Computational Studies of two-dimensional graphene-like materials
Chih-Piao Chuu1*, Yongmao Cai1, Kuan-Hung Liu2, C. M. Wei1, M. Y. Chou1,2,3
1IAMS, Academia Sinica, Taipei, Taiwan
2Department of Physics, National Taiwan University, Taipei, Taiwan
3School of Physics, Georgia Institute of Technology, Atlanta, Georgia, United States of America
* presenting author:Chih-Piao Chuu, email:taimosa@gmail.com
Two-dimensional atomic thin layers are intriguing materials and building blocks for the development of micro-electronic devices. Due to the improved techniques in crystal growth, materials with few layers or a single layer showing quite different electronic properties compared to the bulk can be realized nowadays in laboratory. We discuss two systems in this talk, which are isostructural derivatives of graphene: hybrid h-BNC monolayer and the monolayer of silicene and germanene on graphene [1].

We have performed first-principles calculations for these two systems. In the former, we examine the phase stability, formation energy, band gap opening, and the modification in the electronic structure and Fermi velocity upon the introduction of h-BN segments into the graphene lattice. The electronic properties are also evaluated by considering the electron self-energy within the many-body perturbation theory in order to provide an accurate description of the quasiparticle spectra. The pattern of B-N domains in the dilute limit will be discussed in detail based on the geometric size and shape, symmetry consideration, co-doping concentration, formation energy, and interface effects. For the latter, we study the effect of substrate interaction on the physical properties of these systems. Of particular interest is the induced change in the electronic structure, the modification of the Fermi velocity, the gap opening, the charge doping from the substrate, and the stability of the combined system. The energetics of forming the 2D silicone structure on a substrate is carefully evaluated in comparison with possible three-dimensional cluster structures.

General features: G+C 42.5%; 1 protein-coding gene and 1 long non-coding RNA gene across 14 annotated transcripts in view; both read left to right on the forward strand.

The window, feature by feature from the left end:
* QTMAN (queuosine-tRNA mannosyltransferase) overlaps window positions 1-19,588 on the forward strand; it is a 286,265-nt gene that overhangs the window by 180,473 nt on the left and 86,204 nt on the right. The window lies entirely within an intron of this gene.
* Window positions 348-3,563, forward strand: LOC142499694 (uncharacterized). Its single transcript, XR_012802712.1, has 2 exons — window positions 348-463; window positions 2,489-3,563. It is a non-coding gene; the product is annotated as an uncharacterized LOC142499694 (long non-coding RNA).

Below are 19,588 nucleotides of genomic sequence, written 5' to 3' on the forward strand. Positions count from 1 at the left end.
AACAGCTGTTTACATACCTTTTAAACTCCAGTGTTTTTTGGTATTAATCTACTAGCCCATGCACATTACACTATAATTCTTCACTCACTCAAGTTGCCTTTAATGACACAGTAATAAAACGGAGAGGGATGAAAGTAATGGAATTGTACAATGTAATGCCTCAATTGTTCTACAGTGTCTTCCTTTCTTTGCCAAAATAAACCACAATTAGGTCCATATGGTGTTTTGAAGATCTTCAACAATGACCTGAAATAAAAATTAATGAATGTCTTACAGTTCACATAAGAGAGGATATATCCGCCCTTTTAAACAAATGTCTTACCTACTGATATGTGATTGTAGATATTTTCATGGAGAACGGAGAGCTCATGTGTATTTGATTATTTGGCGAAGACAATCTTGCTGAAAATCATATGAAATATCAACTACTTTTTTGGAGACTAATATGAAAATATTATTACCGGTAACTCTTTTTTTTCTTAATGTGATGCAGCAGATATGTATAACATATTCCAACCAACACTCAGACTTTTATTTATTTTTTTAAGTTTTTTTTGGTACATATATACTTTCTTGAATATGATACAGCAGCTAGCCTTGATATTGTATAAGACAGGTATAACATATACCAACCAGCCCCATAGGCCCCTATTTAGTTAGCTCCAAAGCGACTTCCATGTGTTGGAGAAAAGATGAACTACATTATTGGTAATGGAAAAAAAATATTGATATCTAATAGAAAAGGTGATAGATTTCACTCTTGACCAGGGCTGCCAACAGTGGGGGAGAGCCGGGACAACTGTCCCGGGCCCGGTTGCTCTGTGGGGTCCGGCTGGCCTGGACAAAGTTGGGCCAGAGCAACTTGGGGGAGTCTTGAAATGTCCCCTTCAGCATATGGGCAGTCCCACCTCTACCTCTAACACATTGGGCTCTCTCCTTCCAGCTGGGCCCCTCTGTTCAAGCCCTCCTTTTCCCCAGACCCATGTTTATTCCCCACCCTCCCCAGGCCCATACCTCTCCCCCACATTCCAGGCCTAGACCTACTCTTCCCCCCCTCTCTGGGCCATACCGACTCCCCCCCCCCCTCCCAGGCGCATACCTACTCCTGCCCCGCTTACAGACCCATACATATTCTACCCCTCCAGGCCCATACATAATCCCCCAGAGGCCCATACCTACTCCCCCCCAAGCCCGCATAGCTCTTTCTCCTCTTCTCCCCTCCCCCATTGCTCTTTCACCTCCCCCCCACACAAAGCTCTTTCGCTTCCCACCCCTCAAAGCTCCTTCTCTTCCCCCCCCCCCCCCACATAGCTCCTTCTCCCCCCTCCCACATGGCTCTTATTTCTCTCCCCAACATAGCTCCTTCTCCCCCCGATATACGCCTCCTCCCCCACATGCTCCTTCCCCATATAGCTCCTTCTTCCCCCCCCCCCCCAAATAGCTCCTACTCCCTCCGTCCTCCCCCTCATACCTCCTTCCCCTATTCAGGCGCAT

[1] Y. Cai, C.-P. Chuu, C. M. Wei, and M. Y. Chou, Phys. Rev. B 88, 245408 (2013).


Keywords: graphene, silicene, first-principles calculations